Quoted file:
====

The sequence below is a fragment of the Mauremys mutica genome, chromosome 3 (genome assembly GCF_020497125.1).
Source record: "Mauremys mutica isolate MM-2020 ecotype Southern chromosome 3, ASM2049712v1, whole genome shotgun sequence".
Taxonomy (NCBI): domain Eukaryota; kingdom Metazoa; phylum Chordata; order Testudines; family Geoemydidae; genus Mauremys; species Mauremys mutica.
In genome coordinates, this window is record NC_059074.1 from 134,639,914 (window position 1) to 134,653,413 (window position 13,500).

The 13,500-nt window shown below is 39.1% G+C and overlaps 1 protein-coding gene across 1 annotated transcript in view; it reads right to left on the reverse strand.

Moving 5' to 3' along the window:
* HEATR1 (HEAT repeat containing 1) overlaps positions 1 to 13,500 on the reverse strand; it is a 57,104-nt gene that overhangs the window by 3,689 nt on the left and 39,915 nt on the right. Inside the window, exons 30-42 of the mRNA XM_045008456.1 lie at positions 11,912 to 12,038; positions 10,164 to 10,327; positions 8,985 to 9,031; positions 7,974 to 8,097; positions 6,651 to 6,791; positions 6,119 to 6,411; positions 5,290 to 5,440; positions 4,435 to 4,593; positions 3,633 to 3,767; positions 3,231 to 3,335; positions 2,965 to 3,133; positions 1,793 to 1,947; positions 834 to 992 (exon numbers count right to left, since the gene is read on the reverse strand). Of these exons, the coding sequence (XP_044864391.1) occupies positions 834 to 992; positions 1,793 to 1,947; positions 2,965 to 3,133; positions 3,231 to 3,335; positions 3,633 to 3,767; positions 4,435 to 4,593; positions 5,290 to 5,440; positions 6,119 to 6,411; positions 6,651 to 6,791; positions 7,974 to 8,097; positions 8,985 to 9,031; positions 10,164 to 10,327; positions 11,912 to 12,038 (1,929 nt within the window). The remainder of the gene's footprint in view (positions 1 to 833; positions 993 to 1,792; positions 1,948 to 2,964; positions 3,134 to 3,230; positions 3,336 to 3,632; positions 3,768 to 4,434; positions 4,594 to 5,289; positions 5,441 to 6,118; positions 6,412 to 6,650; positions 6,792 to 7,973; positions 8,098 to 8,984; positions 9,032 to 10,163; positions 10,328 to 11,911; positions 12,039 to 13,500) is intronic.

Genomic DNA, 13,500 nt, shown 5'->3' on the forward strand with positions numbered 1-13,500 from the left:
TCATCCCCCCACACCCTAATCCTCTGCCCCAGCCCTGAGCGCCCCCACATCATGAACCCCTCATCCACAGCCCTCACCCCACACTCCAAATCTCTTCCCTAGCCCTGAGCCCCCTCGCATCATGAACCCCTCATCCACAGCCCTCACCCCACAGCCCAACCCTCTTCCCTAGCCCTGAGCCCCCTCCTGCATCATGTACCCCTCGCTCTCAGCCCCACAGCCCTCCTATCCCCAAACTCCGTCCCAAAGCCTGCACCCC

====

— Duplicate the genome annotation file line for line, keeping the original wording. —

The sequence below is a fragment of the Mauremys mutica genome, chromosome 3 (genome assembly GCF_020497125.1).
Source record: "Mauremys mutica isolate MM-2020 ecotype Southern chromosome 3, ASM2049712v1, whole genome shotgun sequence".
Taxonomy (NCBI): domain Eukaryota; kingdom Metazoa; phylum Chordata; order Testudines; family Geoemydidae; genus Mauremys; species Mauremys mutica.
In genome coordinates, this window is record NC_059074.1 from 134,639,914 (window position 1) to 134,653,413 (window position 13,500).

The 13,500-nt window shown below is 39.1% G+C and overlaps 1 protein-coding gene across 1 annotated transcript in view; it reads right to left on the reverse strand.

Moving 5' to 3' along the window:
* HEATR1 (HEAT repeat containing 1) overlaps positions 1 to 13,500 on the reverse strand; it is a 57,104-nt gene that overhangs the window by 3,689 nt on the left and 39,915 nt on the right. Inside the window, exons 30-42 of the mRNA XM_045008456.1 lie at positions 11,912 to 12,038; positions 10,164 to 10,327; positions 8,985 to 9,031; positions 7,974 to 8,097; positions 6,651 to 6,791; positions 6,119 to 6,411; positions 5,290 to 5,440; positions 4,435 to 4,593; positions 3,633 to 3,767; positions 3,231 to 3,335; positions 2,965 to 3,133; positions 1,793 to 1,947; positions 834 to 992 (exon numbers count right to left, since the gene is read on the reverse strand). Of these exons, the coding sequence (XP_044864391.1) occupies positions 834 to 992; positions 1,793 to 1,947; positions 2,965 to 3,133; positions 3,231 to 3,335; positions 3,633 to 3,767; positions 4,435 to 4,593; positions 5,290 to 5,440; positions 6,119 to 6,411; positions 6,651 to 6,791; positions 7,974 to 8,097; positions 8,985 to 9,031; positions 10,164 to 10,327; positions 11,912 to 12,038 (1,929 nt within the window). The remainder of the gene's footprint in view (positions 1 to 833; positions 993 to 1,792; positions 1,948 to 2,964; positions 3,134 to 3,230; positions 3,336 to 3,632; positions 3,768 to 4,434; positions 4,594 to 5,289; positions 5,441 to 6,118; positions 6,412 to 6,650; positions 6,792 to 7,973; positions 8,098 to 8,984; positions 9,032 to 10,163; positions 10,328 to 11,911; positions 12,039 to 13,500) is intronic.

Genomic DNA, 13,500 nt, shown 5'->3' on the forward strand with positions numbered 1-13,500 from the left:
TCATCCCCCCACACCCTAATCCTCTGCCCCAGCCCTGAGCGCCCCCACATCATGAACCCCTCATCCACAGCCCTCACCCCACACTCCAAATCTCTTCCCTAGCCCTGAGCCCCCTCGCATCATGAACCCCTCATCCACAGCCCTCACCCCACAGCCCAACCCTCTTCCCTAGCCCTGAGCCCCCTCCTGCATCATGTACCCCTCGCTCTCAGCCCCACAGCCCTCCTATCCCCAAACTCCGTCCCAAAGCCTGCACCCC